I am a Copywriter. That’s why I find it ironic that so many people in ‘cyberspace’ refer to themselves as copywriters when they are, in fact, not copywriters at all.
It’s not their fault. I blame the advertising industry and its tendency to hang on to outmoded terms and techniques. The term ‘copywriter’ stems from the very origins of printing technology, and so has a long history.
‘Copy’ according to the Oxford English Dictionary, is ‘the original writing, work of art, etc., from which a copy is made’. Even today, many of our FMCG clients quite rightly refer to an entire television commercial edit as ‘the copy’. Back in the early days of the moveable type printing press, those whose job it was to write the text of an advertisement before it was typeset and ‘laid up’ with art, then taken by the ‘copy boy’ to the press, were known as copywriters in order to distinguish them from journalists or news writers. The name stuck.
This early period in print advertising, which evolved with technology to include radio, television and more, corresponds to a much more recent period in the emergence of the web. In 2001, McIlraith, Son and Zeng of Stanford University wrote a paper titled ‘Semantic Web Services’ in which they predicted “The Web, once solely a repository for text and images , is evolving into a provider of services – information-providing services, such as flight-booking programs, sensor controllers, and a variety of e-commerce and business-to-business applications… In the next decade, computers will most likely be ubiquitous, and most devices will have some sort of computer inside them.”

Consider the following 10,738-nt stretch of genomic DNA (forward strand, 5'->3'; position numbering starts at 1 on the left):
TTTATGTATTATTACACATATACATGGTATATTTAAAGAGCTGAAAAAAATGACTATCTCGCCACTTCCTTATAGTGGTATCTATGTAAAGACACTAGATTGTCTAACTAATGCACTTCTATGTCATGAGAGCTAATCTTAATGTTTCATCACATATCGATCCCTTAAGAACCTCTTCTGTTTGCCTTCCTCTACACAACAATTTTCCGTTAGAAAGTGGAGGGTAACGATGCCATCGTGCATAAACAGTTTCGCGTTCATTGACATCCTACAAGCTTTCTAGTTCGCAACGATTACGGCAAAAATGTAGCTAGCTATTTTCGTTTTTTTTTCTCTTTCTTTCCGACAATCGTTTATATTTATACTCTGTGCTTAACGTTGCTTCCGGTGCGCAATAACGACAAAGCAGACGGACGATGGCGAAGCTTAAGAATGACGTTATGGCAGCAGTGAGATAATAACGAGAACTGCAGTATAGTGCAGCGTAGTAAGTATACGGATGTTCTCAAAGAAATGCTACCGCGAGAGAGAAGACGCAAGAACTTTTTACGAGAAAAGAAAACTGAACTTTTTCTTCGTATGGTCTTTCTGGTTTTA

As this prediction fulfilled itself, a new generation of ‘content creators’ emerged to harness what was not only an evolving Internet of Things, but extremely powerful, data-driven vehicles for advertising and direct marketing. With the birth of the ‘digital agency’ came a new approach to creating ‘copy’ along with the wholesale appropriation of terms that had been the exclusive province of the traditional ad’ industry. These include ‘banner ad’, ‘above the fold’ where folding is physically impossible, ‘pre-rolls’ where no tape or film is involved and ‘copywriter’, taken at face value to mean a person who ‘writes words’.